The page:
NOTES AND QUERIES.
s. x. JULY 12, im
the college by Thomas Dingley, who died in 1695, in his ' History from Marble ' (see the Camden Society's photolithographic repro- duction, 1867-8, vol. i. p. xciv). But I sus- pect that Dingley borrowed herein from the 'Display.' His text repeats, with verbal alterations, Guillim 's text, as cited (in part) at the first reference. In the "Table of Contents" to the Camden Society's repro- duction the lilies are assigned by mistake to New College, Oxford.
5. In Papworth and Morant's 'Ordinary of British Arms' (1874), p. 861, "Sable, three lilies proper," are attributed to Winchester city as well as to Winchester College. (But see also pp. 371, 545-6.) The city was evi- dently using its present well-known arms (with five castles and two lions) at the end of the sixteenth century. See Woodward's 4 Hampshire,' i. 276, n., where mention is made of the seal with these arms set in a ring given to the corporation by Edward White in 1600. Nevertheless, in ' Analogia Honorum,' a work appended to the 1679 and 1724 editions of Guillim's ' Display,' it was stated that the city's arms were " Sable, three lilies proper." This book was probably one of Papworth and Morant's authorities. I abstain from guesswork as to the source of the statement in ' Analogia.' The authors of 'The Book of Public Arms ' (1894), p. 55, refer to a manu- script book in "Ulster's Office," which (they say) assigns Sable, three lilies argent, leaved vert, to Winchester city ; but they give no information about the date of this manu- script.
6. Three lilies appear on one of the shields which adorn the portrait of "Florence de Lunn, Esq r , First Mayor of Winchester, A.D. 1184," forming the frontispiece to 'The His- tory and Antiquities of Winchester' (1773), vol. ii But this portrait is a sham antique (cf. 3 rd S. viii. 243), and I would suggest that its engraver, I. Taylor, produced it by copy- ing, with small variations of detail, Grignion's engraving of the portrait of Henry Fitz- alwine, first Lord Mayor of London, as it appears in Entick's ' New History of London ' (1766), vol. ii., frontispiece. The resemblance between the engravings is too great to be the result of mere chance. The question whether Taylor intended the lilies for the arms of the city is therefore of no great importance.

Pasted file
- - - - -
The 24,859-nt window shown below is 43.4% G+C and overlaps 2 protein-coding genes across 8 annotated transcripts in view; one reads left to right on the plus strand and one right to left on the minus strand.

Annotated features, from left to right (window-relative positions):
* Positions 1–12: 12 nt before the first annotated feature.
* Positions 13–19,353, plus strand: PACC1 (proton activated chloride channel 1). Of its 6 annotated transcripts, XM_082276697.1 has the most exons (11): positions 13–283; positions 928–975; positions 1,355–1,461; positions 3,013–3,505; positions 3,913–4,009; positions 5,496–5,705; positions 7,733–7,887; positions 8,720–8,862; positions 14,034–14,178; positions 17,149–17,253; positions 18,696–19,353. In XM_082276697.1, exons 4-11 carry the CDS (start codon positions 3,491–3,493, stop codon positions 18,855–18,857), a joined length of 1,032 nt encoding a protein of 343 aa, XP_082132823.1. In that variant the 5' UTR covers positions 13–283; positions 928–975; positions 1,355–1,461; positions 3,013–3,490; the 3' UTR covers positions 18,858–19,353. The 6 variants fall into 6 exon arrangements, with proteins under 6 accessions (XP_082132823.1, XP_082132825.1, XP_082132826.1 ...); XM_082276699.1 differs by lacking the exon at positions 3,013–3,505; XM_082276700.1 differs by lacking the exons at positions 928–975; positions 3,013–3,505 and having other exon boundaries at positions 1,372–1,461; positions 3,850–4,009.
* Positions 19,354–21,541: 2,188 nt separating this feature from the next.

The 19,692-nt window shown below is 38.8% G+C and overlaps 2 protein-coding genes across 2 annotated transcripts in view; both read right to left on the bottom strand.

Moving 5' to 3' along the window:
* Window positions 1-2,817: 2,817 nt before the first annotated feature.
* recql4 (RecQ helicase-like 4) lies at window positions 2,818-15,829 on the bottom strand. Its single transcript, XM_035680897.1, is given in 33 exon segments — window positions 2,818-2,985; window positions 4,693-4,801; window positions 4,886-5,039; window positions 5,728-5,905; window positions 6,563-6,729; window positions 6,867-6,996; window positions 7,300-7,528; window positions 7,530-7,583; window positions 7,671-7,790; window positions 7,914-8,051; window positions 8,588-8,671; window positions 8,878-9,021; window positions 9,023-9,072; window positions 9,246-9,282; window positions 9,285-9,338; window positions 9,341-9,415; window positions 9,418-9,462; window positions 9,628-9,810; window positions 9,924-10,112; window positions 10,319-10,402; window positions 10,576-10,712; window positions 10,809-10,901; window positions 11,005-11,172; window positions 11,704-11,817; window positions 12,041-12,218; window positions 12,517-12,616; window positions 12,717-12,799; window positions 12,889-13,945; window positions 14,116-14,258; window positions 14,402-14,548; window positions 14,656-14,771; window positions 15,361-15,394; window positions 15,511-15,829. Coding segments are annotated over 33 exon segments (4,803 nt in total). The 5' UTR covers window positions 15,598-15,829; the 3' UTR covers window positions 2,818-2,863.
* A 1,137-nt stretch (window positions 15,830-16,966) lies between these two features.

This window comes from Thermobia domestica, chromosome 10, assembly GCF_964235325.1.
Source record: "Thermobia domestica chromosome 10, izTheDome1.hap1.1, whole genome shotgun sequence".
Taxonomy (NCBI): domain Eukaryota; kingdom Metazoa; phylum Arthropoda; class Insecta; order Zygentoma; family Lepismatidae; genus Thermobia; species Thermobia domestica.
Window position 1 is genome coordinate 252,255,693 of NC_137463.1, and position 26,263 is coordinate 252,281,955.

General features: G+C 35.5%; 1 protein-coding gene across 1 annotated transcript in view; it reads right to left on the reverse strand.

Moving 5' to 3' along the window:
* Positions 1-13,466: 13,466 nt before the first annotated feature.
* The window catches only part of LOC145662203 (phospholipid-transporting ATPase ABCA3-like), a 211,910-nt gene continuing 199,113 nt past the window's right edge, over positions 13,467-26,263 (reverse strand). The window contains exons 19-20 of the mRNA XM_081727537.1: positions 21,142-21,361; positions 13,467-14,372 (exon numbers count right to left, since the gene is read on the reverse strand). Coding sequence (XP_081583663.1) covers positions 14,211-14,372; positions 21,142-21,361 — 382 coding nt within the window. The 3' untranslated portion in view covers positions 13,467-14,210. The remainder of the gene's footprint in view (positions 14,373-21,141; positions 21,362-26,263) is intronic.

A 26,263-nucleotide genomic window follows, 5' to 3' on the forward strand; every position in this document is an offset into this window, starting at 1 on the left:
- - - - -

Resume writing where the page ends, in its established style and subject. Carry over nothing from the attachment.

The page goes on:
7. Pleasant theories as to the origin of the lilies in the coats of Eton College and Mag- dalen College, Oxford, may be built upon the hypothesis that lilies were "the old arms " of Winchester College, which reckons amongst its head masters Waynflete, after-
wards head master and provost of Eton and founder of Magdalen. But that hypo- thesis cannot be regarded as safe in the absence of satisfactory evidence that Win- chester College had a grant of these arms or assumed them. Vincent and Guillim are great authorities, but bare statements by them concerning the college arms seem to be outweighed by the evidence which goes to show that the college has always used its founder's arms as its own, and has never borne arms with lilies in them. See the extract from Mr. R. T. Warner's book at the first reference.
8. In the article mentioned at the second reference Mr. E. E. Dorling argued that Guillim confused Winchester College with Magdalen, and he explained the confusion by suggesting that Magdalen was originally known as Winchester College, Oxford. The weakness of this explanation seems to me to lie in the lack of proof that Magdalen was, in fact, known by that name. Its founder dedicated it to many patron saints of Win- chester Cathedral, but he styled it "Seynte Mary Magdalen College in the Universite of Oxon vulgariter nuncupatum." See the pre- fatory clauses of the college statutes in 4 Statutes of the Colleges of Oxford ' (1853), vol. ii. p. 5. Consequently the statement in Dr. Woodward's ' Ecclesiastical Heraldry ' (1894), p. 431, that the college was " founded
under the name of Winchester College,"
seems to be erroneous. H. C.
In ' The Particuler Description of England, with Portratures of the Cheiffest Citties and Townes,' by William Smith, Rouge Dragon, dated 1588 (B.M., Sloane MS. No. 2596), there is on leaf 27 a profile sketch of the city of Winchester with a shield Sable, three garden lilies slipped proper in the right-hand top corner, as if these were the arms of the city. Smith makes, however, no statement to that effect. E. E. DORLING.
Burcombe Vicarage, Salisbury.
HYMN ON THE BIRTH OF KING EDWARD VII. (9 th S. x. 1). The note with the well-known signature of J. S. S. reminds me of how often we sang this hymn in years gone by. It was set to Haydn's music, the Austrian National Anthem, and was included in Hul- lah's Part-Music : Sacred Songs, published at first by John W. Parker in 1842, and now by Novello & Co. Among many poems by Chorley was one, a prayer for peace, " Give to us peace in our time, O Lord." This was set to the music of the Russian National Anthem, and was frequently sung at the time